Many things in this world can be considered luxurious — cars, homes, hotels, and yes, software too. Attributes that establish an object as luxury include things like the material, the cost, and the brand. It's difficult, sometimes, to state why exactly something is luxurious — at least in terms of visible properties. We say things like, "it's a Rolex" or "it's a Mercedes" — the brand in it's own is luxurious.
Products that don't have the recognizable brand name to back them might be of outstanding craftsmanship and quality. Yet, these things aren't considered luxurious items. Perhaps they're used in industry to perform a specific task — instead of tooling around on a winding round or displayed as a decorative ornament. Aside from the brand name, how can we identify luxurious things? This is particularly interesting when it comes to software because we think of software as a tool more than a sumptuous want.
Tools and toys
To secure more insight into what makes something a luxury and what makes something a necessity, it's helpful to classify things more broadly. A toy, be it a boat, a ski-doo, or a train set, isn't a requirement for day-to-day living. They're a form of entertainment — something to keep us occupied when we're not busy other duties. Yet, not all toys are luxurious. When you're busy playing with rudimentary item, the desire to progress upward is unavoidable.
Tools are necessary for any trade. They're how we're able to succeed at any task. Tools get the job done, so even if we're not doing something enjoyable, tools make the job a little more bearable. Tools are the screwdrivers, the text editors, the trucks — the things we need when we're not busy entertaining ourselves. Once again, there is always room for improvement, a way to execute the task more efficiently or more comfortably. If only there were a more luxurious shovel.
These broad categories — tools and toys — occupy the vast majority of our wakeful existence. And they don't exist irrespective of one another either — they both share the same drive to improve, to become even more joyful, or perhaps less painful. And that's just how the tools and toys of our lives evolve — through the constant pressure to become more integrated with what we're accustomed to. Or, perhaps we're not accustomed to something luxurious, but that doesn't stop us from observing what luxurious items do, the joy they bring, and try to mimic that in the next generation of lower-end products.
Software necessity is hard to define — at least in a broad sense. If you're performing an accounting task, you're probably going to need a spreadsheet. If your doing development, you're going to need an editor. These things are absolutely necessary, but they don't address the more granular idiosyncrasies associated with them. For example, most spreadsheet applications have the required functionality built-in — the formulas, the importing capabilities, and so forth. But what about defining your own formulas — what if your organization has a standardized set of formulas to plug into the data? This is a specific requirement the application must support. A necessity.
Software tends to carry a more stringent definition for everyday work necessities. It clearly isn't enough to say I need a text editor to do development work. You're probably used to features of a specific editor or IDE. So this doesn't mean you can't do your work, it just means you can't do it effectively without contrived workarounds.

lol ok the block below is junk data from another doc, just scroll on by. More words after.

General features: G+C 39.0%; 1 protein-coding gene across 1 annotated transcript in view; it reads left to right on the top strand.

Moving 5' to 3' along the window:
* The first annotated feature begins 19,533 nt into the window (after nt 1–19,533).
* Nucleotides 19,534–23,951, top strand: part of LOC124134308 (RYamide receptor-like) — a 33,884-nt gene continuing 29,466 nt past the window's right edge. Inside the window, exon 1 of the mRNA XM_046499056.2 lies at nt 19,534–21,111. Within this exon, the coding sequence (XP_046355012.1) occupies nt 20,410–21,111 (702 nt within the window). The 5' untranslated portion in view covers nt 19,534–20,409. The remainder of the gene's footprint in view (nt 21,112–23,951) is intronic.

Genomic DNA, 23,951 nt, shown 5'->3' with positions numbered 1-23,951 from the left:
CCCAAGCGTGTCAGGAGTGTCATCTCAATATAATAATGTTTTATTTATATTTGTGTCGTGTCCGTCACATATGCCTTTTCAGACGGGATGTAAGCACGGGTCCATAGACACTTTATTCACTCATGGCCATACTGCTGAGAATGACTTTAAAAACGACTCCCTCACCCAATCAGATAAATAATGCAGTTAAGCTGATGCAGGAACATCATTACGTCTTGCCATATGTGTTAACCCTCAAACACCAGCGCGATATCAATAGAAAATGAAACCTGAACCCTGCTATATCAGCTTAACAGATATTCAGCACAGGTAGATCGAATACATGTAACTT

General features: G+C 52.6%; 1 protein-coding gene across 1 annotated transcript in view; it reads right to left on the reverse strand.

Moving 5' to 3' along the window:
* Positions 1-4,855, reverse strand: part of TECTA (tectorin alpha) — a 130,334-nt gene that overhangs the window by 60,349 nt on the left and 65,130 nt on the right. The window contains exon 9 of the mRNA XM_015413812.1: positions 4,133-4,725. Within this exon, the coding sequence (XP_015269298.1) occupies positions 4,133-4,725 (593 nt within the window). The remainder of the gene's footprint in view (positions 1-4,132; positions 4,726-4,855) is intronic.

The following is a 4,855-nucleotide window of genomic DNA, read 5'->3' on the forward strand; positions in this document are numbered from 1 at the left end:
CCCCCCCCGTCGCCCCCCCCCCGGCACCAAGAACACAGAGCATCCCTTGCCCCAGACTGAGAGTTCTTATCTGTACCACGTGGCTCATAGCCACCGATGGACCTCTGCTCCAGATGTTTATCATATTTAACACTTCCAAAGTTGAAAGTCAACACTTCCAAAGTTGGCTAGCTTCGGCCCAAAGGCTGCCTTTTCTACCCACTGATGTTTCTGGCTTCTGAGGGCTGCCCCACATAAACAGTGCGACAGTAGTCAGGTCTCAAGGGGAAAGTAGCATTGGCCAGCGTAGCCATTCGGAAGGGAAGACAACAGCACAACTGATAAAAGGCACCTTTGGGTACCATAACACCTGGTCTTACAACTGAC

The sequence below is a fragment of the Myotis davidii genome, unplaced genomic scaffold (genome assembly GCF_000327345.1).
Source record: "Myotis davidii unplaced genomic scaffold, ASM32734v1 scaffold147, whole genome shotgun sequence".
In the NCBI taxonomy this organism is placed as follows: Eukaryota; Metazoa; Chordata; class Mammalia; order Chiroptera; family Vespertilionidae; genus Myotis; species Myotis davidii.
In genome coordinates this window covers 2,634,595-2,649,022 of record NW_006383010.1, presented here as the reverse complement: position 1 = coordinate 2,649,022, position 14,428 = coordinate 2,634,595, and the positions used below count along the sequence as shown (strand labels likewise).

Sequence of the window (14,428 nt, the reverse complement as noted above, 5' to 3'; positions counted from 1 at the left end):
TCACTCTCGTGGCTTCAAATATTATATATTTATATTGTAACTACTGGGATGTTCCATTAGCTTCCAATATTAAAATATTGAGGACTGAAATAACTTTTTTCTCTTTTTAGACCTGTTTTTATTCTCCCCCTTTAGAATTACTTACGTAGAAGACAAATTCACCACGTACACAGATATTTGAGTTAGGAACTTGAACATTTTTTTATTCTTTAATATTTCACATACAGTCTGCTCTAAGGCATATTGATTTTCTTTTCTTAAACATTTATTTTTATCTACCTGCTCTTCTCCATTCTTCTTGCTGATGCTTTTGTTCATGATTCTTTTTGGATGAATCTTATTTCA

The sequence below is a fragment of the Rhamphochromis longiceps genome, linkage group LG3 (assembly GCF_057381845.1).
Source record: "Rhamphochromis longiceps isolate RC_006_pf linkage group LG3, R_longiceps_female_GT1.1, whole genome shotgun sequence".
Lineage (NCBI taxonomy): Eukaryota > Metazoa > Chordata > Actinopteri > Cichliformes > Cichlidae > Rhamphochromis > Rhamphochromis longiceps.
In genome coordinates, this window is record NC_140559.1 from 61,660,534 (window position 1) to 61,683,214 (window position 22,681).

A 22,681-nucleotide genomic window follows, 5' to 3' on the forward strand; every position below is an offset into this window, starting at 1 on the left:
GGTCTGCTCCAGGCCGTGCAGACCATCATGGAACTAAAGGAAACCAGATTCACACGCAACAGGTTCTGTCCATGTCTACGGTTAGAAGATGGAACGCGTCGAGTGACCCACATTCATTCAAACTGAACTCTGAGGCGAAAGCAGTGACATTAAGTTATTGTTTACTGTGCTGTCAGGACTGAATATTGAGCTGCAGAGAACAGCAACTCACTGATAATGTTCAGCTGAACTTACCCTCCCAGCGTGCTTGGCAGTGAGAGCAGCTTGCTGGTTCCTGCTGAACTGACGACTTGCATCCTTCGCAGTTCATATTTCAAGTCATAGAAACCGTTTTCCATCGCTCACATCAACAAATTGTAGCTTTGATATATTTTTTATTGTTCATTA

The necessity of software goes beyond simple features — checklists that determine the usefulness, the productivity one can expect from a given software package. There is the matter of where software runs, what protocols can it support — things of that nature. If an organization is determined to stick with legacy software that isn't web-friendly, they risk being left behind. Staying current with the times is a necessity not just because it's allows new innovations, but because the competition will no doubt be on top of it.
There are two dimensions of software necessity — the bare minimum fundamental stuff that is requirement to do the job. Then there is the the more specific aspects that allow you to do the job better. These latter additions to your systems, small incremental changes and adaptations that transform a monotonous job involving a dozen steps and hide that complexity behind an intuitive interface — these are luxurious relative to the first iteration of the product.
All software, if it is to survive, must be continuously developed, continuously improved and fleshed-out. Are we developing luxurious software by making these improvements? Or are we simply raising the bar of necessity? Because, as time goes by, what was once thought of as a luxury, turns into a diminutive, core part.
If luxury is a definitive property of something whereby it goes above and beyond what the thing was designed to do, maybe luxury has no place in software development. Remember, software is about simplicity — without simple solutions, we're stuck in an even repeating loop of frustrating experiences where we're trying to do something that goes beyond project scope. Superfluous features, and conversely code, should be pruned.
But who's to say that creating luxurious software can't be reduced to simple improvements that aren't intrusive to the user or the developer? We might even go so far as to say that luxury in software is created by removing things — by taking complexity and replacing it with simplicity. Maybe instead of focusing on feature checklists, software projects should think about how the user will perceive it in terms of necessity. A reductionist approach, removing superfluous constructs from the system, yielding something small in size and high in value. The must luxurious software is that the fulfills the necessities, unlike other items in the world where luxury is the nice-to-haves.